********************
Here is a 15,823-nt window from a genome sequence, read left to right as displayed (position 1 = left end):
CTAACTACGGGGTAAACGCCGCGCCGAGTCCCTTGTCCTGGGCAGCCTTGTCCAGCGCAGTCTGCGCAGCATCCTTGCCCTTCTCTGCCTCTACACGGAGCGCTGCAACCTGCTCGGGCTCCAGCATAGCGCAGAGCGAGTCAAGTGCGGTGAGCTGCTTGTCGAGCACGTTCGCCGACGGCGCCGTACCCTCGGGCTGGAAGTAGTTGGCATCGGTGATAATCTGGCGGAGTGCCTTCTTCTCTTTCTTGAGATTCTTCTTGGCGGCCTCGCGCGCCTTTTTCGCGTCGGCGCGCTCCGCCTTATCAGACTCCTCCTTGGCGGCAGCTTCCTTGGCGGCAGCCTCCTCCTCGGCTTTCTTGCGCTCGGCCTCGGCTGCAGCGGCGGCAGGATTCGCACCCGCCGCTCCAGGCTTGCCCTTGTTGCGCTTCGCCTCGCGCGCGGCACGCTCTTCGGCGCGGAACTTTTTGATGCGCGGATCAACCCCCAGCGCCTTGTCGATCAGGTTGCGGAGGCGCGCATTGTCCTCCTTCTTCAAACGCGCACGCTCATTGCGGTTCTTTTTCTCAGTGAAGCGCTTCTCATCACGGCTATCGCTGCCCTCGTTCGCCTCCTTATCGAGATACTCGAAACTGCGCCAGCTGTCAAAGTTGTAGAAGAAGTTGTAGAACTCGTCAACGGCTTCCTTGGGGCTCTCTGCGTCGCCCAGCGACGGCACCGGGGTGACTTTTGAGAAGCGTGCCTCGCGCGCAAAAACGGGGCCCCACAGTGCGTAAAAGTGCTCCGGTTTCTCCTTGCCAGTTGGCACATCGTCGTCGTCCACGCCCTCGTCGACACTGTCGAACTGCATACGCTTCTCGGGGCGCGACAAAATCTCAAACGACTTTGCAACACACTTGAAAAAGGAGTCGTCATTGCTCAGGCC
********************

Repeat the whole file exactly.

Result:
Here is a 15,823-nt window from a genome sequence, read left to right as displayed (position 1 = left end):
CTAACTACGGGGTAAACGCCGCGCCGAGTCCCTTGTCCTGGGCAGCCTTGTCCAGCGCAGTCTGCGCAGCATCCTTGCCCTTCTCTGCCTCTACACGGAGCGCTGCAACCTGCTCGGGCTCCAGCATAGCGCAGAGCGAGTCAAGTGCGGTGAGCTGCTTGTCGAGCACGTTCGCCGACGGCGCCGTACCCTCGGGCTGGAAGTAGTTGGCATCGGTGATAATCTGGCGGAGTGCCTTCTTCTCTTTCTTGAGATTCTTCTTGGCGGCCTCGCGCGCCTTTTTCGCGTCGGCGCGCTCCGCCTTATCAGACTCCTCCTTGGCGGCAGCTTCCTTGGCGGCAGCCTCCTCCTCGGCTTTCTTGCGCTCGGCCTCGGCTGCAGCGGCGGCAGGATTCGCACCCGCCGCTCCAGGCTTGCCCTTGTTGCGCTTCGCCTCGCGCGCGGCACGCTCTTCGGCGCGGAACTTTTTGATGCGCGGATCAACCCCCAGCGCCTTGTCGATCAGGTTGCGGAGGCGCGCATTGTCCTCCTTCTTCAAACGCGCACGCTCATTGCGGTTCTTTTTCTCAGTGAAGCGCTTCTCATCACGGCTATCGCTGCCCTCGTTCGCCTCCTTATCGAGATACTCGAAACTGCGCCAGCTGTCAAAGTTGTAGAAGAAGTTGTAGAACTCGTCAACGGCTTCCTTGGGGCTCTCTGCGTCGCCCAGCGACGGCACCGGGGTGACTTTTGAGAAGCGTGCCTCGCGCGCAAAAACGGGGCCCCACAGTGCGTAAAAGTGCTCCGGTTTCTCCTTGCCAGTTGGCACATCGTCGTCGTCCACGCCCTCGTCGACACTGTCGAACTGCATACGCTTCTCGGGGCGCGACAAAATCTCAAACGACTTTGCAACACACTTGAAAAAGGAGTCGTCATTGCTCAGGCC